ExxonMobil and Chevron refused to disclose their tax payments through the term of implementation of the EITI Standard in the United States.
USEITI CSOs believe that the refusal to engage in the EITI Standard constitutes a repeated and willful violation of the EITI Code of Conduct, the EITI Constituency Guidelines, the Terms of Reference of the now defunct USEITI MSG, and an act of bad faith that is counter to the spirit of the EITI movement itself.
ExxonMobil and Chevron were members of the USEITI MSG from its creation in December 2011 to its disbandment in November 2017. Both companies are members of the EITI International Board’s industry constituency and have served in that role, with a few brief exceptions, since its creation in 2003.
In the USEITI report issued in 2016, 12 of the 38 eligible companies disclosed their taxes. In the USEITI report issued in 2015, 12 of the 41 eligible companies disclosed their taxes. ExxonMobil and Chevron were among the companies that refused to disclose their tax payments in both cases. In its 2016 USEITI Annual Progress Report to the EITI Secretariat, the USEITI MSG acknowledged, “With the exception of corporate income taxes, the 2016 Report comes very close to fully meeting the requirements of the EITI Standard.”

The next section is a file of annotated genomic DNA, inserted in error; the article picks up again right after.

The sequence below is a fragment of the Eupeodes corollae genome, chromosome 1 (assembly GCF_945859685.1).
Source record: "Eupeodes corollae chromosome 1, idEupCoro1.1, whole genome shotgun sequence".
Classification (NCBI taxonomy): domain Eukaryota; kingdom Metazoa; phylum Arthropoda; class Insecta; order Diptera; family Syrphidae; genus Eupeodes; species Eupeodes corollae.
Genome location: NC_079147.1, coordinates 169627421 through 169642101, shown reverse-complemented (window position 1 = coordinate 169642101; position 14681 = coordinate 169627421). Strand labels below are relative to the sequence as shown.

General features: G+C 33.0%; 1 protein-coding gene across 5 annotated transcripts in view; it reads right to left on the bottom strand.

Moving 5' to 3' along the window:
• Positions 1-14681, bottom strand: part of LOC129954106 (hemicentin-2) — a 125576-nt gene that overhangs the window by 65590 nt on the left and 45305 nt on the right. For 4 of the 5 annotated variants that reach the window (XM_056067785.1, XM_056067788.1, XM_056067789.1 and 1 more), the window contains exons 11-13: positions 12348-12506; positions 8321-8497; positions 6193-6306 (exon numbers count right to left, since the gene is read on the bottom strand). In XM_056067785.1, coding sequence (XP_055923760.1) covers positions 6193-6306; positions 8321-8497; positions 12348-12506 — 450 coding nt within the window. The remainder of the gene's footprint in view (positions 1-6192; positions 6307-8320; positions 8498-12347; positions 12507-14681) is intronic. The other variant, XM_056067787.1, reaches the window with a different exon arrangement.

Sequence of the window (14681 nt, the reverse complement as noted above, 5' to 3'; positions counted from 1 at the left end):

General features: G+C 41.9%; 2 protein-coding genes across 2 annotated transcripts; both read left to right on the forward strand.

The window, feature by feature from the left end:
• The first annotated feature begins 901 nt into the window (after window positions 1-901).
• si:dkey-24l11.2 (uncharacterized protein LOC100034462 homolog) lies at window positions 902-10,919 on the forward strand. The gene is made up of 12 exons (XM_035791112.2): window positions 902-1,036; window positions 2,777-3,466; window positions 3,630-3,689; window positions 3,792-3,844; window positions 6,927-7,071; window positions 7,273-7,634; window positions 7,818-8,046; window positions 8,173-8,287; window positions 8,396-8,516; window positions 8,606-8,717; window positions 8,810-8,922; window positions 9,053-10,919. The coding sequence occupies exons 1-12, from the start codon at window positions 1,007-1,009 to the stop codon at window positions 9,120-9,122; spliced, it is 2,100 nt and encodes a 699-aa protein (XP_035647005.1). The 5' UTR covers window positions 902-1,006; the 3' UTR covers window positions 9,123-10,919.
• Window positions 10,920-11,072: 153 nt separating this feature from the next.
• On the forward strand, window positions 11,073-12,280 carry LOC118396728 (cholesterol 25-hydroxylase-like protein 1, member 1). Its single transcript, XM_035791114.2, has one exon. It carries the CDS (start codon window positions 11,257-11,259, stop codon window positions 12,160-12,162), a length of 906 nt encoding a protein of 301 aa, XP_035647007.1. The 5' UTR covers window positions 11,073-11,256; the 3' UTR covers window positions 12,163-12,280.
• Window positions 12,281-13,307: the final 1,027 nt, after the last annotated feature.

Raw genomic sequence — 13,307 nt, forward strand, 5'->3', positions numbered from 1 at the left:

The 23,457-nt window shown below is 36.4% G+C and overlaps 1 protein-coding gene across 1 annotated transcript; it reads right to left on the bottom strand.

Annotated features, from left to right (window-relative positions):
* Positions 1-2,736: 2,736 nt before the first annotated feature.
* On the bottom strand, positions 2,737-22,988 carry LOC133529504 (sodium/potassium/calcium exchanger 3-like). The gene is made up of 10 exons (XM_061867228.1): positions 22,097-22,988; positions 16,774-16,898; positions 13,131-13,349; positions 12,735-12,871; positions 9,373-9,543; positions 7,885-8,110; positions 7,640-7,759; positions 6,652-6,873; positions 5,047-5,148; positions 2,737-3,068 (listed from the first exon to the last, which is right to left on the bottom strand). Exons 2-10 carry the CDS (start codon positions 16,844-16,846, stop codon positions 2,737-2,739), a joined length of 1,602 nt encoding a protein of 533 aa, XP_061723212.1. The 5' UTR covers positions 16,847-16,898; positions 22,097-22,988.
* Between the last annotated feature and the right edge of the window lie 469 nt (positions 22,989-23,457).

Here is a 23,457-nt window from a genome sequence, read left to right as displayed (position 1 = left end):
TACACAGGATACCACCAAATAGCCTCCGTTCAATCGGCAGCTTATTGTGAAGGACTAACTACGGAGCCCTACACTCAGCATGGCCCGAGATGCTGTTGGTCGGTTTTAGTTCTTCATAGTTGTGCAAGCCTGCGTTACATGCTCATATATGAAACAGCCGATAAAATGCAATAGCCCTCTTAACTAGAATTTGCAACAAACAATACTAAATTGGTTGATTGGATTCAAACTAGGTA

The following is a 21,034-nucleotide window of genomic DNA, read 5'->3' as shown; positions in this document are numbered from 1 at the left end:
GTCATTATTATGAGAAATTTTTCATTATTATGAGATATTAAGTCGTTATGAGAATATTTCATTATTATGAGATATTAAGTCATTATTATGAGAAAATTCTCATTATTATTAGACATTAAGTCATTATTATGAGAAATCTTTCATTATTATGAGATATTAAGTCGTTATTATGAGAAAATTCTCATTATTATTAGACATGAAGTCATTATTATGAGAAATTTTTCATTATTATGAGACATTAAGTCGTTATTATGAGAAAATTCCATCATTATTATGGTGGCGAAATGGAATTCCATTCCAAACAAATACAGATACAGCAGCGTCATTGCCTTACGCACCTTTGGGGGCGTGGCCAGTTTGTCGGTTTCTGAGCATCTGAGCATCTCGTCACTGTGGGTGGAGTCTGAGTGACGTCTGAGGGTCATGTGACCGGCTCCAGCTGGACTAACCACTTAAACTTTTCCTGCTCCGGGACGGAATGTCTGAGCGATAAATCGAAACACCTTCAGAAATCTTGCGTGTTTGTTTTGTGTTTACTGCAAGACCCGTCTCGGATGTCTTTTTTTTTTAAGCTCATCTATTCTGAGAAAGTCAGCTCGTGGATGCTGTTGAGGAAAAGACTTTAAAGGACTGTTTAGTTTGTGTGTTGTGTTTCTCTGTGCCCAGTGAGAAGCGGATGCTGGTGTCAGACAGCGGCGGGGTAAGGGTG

During the December 2015 USEITI MSG Meeting, an ExxonMobil representative provided the following explanation of his company’s decision not to disclose taxes through the USEITI process:
“… knowing that income tax reporting will soon be required under Section 1504 of the Dodd-Frank Act, companies may have chosen to wait until that rule was finalized and the requirements more clear. (ExxonMobil representative) added that many of these companies have exercised leadership in EITI around the world, and are very committed to USEITI and to tax reporting, but are awaiting the finalization of the SEC’s rulemaking.”
In the November 2017 statement announcing the end of USEITI implementation, the U.S. Department of Interior (Interior) falsely suggested that U.S. laws restrict companies from voluntarily disclosing information, including taxes. Interior’s November 2017 assertion echoes false insinuations by both ExxonMobil and Chevron that indicate laws prohibit tax payment disclosure. To the contrary, Dallas-based KosmosEnergy has voluntarily disclosed its U.S. tax payments for years, and BHP Billiton, one of the largest mining companies in the world, voluntarily disclosed its tax payments to the U.S. government before it was required to do so by the EU Directives.
USEITI CSOs believe that this issue could have been avoided if there was a standard that required companies to practice what they preach and disclose their payments fully as a condition of being an EITI supporting company or EITI Board member. In the absence of this they recommend strongly that these companies be removed from the EITI Board for violating the EITI Code of Conduct, as well as the spirit of EITI, thus endangering the EITI Standard.